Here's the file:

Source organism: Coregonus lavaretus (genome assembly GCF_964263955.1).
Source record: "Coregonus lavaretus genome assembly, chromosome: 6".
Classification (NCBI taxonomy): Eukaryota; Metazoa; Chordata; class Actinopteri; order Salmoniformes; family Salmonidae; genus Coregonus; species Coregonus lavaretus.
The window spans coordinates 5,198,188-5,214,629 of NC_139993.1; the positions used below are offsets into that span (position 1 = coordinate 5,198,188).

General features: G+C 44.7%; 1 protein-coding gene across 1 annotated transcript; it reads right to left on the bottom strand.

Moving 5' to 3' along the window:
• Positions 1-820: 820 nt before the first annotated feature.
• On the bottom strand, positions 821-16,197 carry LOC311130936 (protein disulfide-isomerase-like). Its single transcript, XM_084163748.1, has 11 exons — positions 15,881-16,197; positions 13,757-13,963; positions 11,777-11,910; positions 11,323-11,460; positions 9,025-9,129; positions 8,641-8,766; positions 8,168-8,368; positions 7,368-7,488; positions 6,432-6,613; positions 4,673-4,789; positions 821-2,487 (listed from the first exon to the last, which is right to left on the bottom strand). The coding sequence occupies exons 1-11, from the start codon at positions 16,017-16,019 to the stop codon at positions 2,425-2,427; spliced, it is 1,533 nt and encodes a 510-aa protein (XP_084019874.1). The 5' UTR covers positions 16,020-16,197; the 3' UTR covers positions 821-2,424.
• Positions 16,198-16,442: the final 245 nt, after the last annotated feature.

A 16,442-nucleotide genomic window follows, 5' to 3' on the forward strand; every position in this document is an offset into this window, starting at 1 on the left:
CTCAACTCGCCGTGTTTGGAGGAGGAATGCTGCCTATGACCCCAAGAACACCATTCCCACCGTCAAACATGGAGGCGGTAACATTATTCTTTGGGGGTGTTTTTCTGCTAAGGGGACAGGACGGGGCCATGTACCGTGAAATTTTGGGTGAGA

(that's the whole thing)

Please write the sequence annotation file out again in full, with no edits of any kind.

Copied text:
Source organism: Coregonus lavaretus (genome assembly GCF_964263955.1).
Source record: "Coregonus lavaretus genome assembly, chromosome: 6".
Classification (NCBI taxonomy): Eukaryota; Metazoa; Chordata; class Actinopteri; order Salmoniformes; family Salmonidae; genus Coregonus; species Coregonus lavaretus.
The window spans coordinates 5,198,188-5,214,629 of NC_139993.1; the positions used below are offsets into that span (position 1 = coordinate 5,198,188).

General features: G+C 44.7%; 1 protein-coding gene across 1 annotated transcript; it reads right to left on the bottom strand.

Moving 5' to 3' along the window:
• Positions 1-820: 820 nt before the first annotated feature.
• On the bottom strand, positions 821-16,197 carry LOC311130936 (protein disulfide-isomerase-like). Its single transcript, XM_084163748.1, has 11 exons — positions 15,881-16,197; positions 13,757-13,963; positions 11,777-11,910; positions 11,323-11,460; positions 9,025-9,129; positions 8,641-8,766; positions 8,168-8,368; positions 7,368-7,488; positions 6,432-6,613; positions 4,673-4,789; positions 821-2,487 (listed from the first exon to the last, which is right to left on the bottom strand). The coding sequence occupies exons 1-11, from the start codon at positions 16,017-16,019 to the stop codon at positions 2,425-2,427; spliced, it is 1,533 nt and encodes a 510-aa protein (XP_084019874.1). The 5' UTR covers positions 16,020-16,197; the 3' UTR covers positions 821-2,424.
• Positions 16,198-16,442: the final 245 nt, after the last annotated feature.

A 16,442-nucleotide genomic window follows, 5' to 3' on the forward strand; every position in this document is an offset into this window, starting at 1 on the left:
CTCAACTCGCCGTGTTTGGAGGAGGAATGCTGCCTATGACCCCAAGAACACCATTCCCACCGTCAAACATGGAGGCGGTAACATTATTCTTTGGGGGTGTTTTTCTGCTAAGGGGACAGGACGGGGCCATGTACCGTGAAATTTTGGGTGAGA